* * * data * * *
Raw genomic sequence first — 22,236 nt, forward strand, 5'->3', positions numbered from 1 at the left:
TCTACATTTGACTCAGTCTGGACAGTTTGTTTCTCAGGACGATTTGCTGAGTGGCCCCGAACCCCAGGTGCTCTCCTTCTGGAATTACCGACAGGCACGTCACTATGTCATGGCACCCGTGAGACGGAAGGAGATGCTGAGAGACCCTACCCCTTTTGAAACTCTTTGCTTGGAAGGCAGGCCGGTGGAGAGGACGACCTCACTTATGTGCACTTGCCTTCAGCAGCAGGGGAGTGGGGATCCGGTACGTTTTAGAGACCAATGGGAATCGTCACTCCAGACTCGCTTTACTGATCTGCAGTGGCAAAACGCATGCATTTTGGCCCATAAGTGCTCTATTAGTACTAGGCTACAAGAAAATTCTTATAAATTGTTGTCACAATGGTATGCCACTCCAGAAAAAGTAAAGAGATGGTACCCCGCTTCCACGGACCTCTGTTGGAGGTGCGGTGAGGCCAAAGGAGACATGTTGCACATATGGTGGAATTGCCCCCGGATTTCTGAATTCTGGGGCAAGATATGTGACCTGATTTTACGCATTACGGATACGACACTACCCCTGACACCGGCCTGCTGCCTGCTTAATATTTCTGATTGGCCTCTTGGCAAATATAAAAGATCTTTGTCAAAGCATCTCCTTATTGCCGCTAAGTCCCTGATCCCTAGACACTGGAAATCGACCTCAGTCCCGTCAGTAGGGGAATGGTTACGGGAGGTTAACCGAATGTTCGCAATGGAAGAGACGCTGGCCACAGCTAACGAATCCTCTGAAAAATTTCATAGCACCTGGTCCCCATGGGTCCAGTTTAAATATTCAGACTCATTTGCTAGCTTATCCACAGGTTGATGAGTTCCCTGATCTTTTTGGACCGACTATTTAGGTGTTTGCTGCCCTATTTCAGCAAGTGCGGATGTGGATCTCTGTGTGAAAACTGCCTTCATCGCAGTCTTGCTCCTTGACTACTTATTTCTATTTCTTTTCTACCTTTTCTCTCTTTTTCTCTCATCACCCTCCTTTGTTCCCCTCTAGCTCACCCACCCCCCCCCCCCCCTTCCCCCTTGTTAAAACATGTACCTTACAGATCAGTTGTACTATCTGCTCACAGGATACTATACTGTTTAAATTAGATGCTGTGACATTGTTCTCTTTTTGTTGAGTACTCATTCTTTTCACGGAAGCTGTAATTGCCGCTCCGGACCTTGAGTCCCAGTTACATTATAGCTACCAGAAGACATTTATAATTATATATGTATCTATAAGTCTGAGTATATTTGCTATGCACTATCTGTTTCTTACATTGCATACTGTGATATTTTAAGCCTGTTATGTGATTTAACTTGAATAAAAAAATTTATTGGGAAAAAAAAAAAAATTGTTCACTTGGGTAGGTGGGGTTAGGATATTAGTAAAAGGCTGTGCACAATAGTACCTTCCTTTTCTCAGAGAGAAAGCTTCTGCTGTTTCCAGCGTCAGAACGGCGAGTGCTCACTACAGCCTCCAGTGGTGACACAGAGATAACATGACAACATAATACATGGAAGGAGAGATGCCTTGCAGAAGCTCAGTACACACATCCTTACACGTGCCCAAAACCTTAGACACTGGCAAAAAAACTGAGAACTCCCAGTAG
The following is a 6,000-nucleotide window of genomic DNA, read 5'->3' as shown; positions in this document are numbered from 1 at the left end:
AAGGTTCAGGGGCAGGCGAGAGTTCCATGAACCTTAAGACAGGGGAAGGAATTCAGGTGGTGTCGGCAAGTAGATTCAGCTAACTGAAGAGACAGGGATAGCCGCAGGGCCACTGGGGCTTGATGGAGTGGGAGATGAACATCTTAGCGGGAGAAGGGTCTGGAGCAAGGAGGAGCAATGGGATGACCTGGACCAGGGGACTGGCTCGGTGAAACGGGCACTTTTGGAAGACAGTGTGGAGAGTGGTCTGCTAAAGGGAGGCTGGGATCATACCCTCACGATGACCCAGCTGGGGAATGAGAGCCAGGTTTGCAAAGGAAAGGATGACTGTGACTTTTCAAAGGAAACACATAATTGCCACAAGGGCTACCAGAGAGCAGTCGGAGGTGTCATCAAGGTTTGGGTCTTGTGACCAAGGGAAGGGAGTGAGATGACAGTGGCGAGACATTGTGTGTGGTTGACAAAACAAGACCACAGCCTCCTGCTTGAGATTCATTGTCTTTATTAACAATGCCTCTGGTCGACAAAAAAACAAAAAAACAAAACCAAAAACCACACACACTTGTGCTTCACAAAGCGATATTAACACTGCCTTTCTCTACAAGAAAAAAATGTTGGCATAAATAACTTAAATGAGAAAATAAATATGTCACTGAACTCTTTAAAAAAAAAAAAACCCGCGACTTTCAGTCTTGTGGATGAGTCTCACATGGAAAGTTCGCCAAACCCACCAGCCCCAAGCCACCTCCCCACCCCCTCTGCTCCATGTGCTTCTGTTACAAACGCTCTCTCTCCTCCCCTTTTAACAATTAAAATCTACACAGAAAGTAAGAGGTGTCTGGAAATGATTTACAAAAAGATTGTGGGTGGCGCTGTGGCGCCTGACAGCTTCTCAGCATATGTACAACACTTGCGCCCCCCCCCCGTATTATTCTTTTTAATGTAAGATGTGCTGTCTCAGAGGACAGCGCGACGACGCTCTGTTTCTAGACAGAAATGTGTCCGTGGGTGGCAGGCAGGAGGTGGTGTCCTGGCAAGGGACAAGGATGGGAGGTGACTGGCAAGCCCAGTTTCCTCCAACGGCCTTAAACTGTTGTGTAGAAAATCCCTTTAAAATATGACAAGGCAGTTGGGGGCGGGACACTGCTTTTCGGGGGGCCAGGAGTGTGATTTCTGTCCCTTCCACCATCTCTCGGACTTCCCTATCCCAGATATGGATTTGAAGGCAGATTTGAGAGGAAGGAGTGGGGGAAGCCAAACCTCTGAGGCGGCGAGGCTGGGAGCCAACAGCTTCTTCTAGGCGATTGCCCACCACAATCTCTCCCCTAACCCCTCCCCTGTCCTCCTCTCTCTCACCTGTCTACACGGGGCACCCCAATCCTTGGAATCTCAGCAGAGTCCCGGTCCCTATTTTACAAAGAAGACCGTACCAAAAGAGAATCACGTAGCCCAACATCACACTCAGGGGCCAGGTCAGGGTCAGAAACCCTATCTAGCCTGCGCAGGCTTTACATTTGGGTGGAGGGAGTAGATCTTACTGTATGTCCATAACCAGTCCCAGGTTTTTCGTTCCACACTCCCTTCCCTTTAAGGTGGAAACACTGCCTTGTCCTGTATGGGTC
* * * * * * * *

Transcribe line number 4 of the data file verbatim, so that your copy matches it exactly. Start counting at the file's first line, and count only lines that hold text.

AAGGTTCAGGGGCAGGCGAGAGTTCCATGAACCTTAAGACAGGGGAAGGAATTCAGGTGGTGTCGGCAAGTAGATTCAGCTAACTGAAGAGACAGGGATAGCCGCAGGGCCACTGGGGCTTGATGGAGTGGGAGATGAACATCTTAGCGGGAGAAGGGTCTGGAGCAAGGAGGAGCAATGGGATGACCTGGACCAGGGGACTGGCTCGGTGAAACGGGCACTTTTGGAAGACAGTGTGGAGAGTGGTCTGCTAAAGGGAGGCTGGGATCATACCCTCACGATGACCCAGCTGGGGAATGAGAGCCAGGTTTGCAAAGGAAAGGATGACTGTGACTTTTCAAAGGAAACACATAATTGCCACAAGGGCTACCAGAGAGCAGTCGGAGGTGTCATCAAGGTTTGGGTCTTGTGACCAAGGGAAGGGAGTGAGATGACAGTGGCGAGACATTGTGTGTGGTTGACAAAACAAGACCACAGCCTCCTGCTTGAGATTCATTGTCTTTATTAACAATGCCTCTGGTCGACAAAAAAACAAAAAAACAAAACCAAAAACCACACACACTTGTGCTTCACAAAGCGATATTAACACTGCCTTTCTCTACAAGAAAAAAATGTTGGCATAAATAACTTAAATGAGAAAATAAATATGTCACTGAACTCTTTAAAAAAAAAAAAACCCGCGACTTTCAGTCTTGTGGATGAGTCTCACATGGAAAGTTCGCCAAACCCACCAGCCCCAAGCCACCTCCCCACCCCCTCTGCTCCATGTGCTTCTGTTACAAACGCTCTCTCTCCTCCCCTTTTAACAATTAAAATCTACACAGAAAGTAAGAGGTGTCTGGAAATGATTTACAAAAAGATTGTGGGTGGCGCTGTGGCGCCTGACAGCTTCTCAGCATATGTACAACACTTGCGCCCCCCCCCCGTATTATTCTTTTTAATGTAAGATGTGCTGTCTCAGAGGACAGCGCGACGACGCTCTGTTTCTAGACAGAAATGTGTCCGTGGGTGGCAGGCAGGAGGTGGTGTCCTGGCAAGGGACAAGGATGGGAGGTGACTGGCAAGCCCAGTTTCCTCCAACGGCCTTAAACTGTTGTGTAGAAAATCCCTTTAAAATATGACAAGGCAGTTGGGGGCGGGACACTGCTTTTCGGGGGGCCAGGAGTGTGATTTCTGTCCCTTCCACCATCTCTCGGACTTCCCTATCCCAGATATGGATTTGAAGGCAGATTTGAGAGGAAGGAGTGGGGGAAGCCAAACCTCTGAGGCGGCGAGGCTGGGAGCCAACAGCTTCTTCTAGGCGATTGCCCACCACAATCTCTCCCCTAACCCCTCCCCTGTCCTCCTCTCTCTCACCTGTCTACACGGGGCACCCCAATCCTTGGAATCTCAGCAGAGTCCCGGTCCCTATTTTACAAAGAAGACCGTACCAAAAGAGAATCACGTAGCCCAACATCACACTCAGGGGCCAGGTCAGGGTCAGAAACCCTATCTAGCCTGCGCAGGCTTTACATTTGGGTGGAGGGAGTAGATCTTACTGTATGTCCATAACCAGTCCCAGGTTTTTCGTTCCACACTCCCTTCCCTTTAAGGTGGAAACACTGCCTTGTCCTGTATGGGTC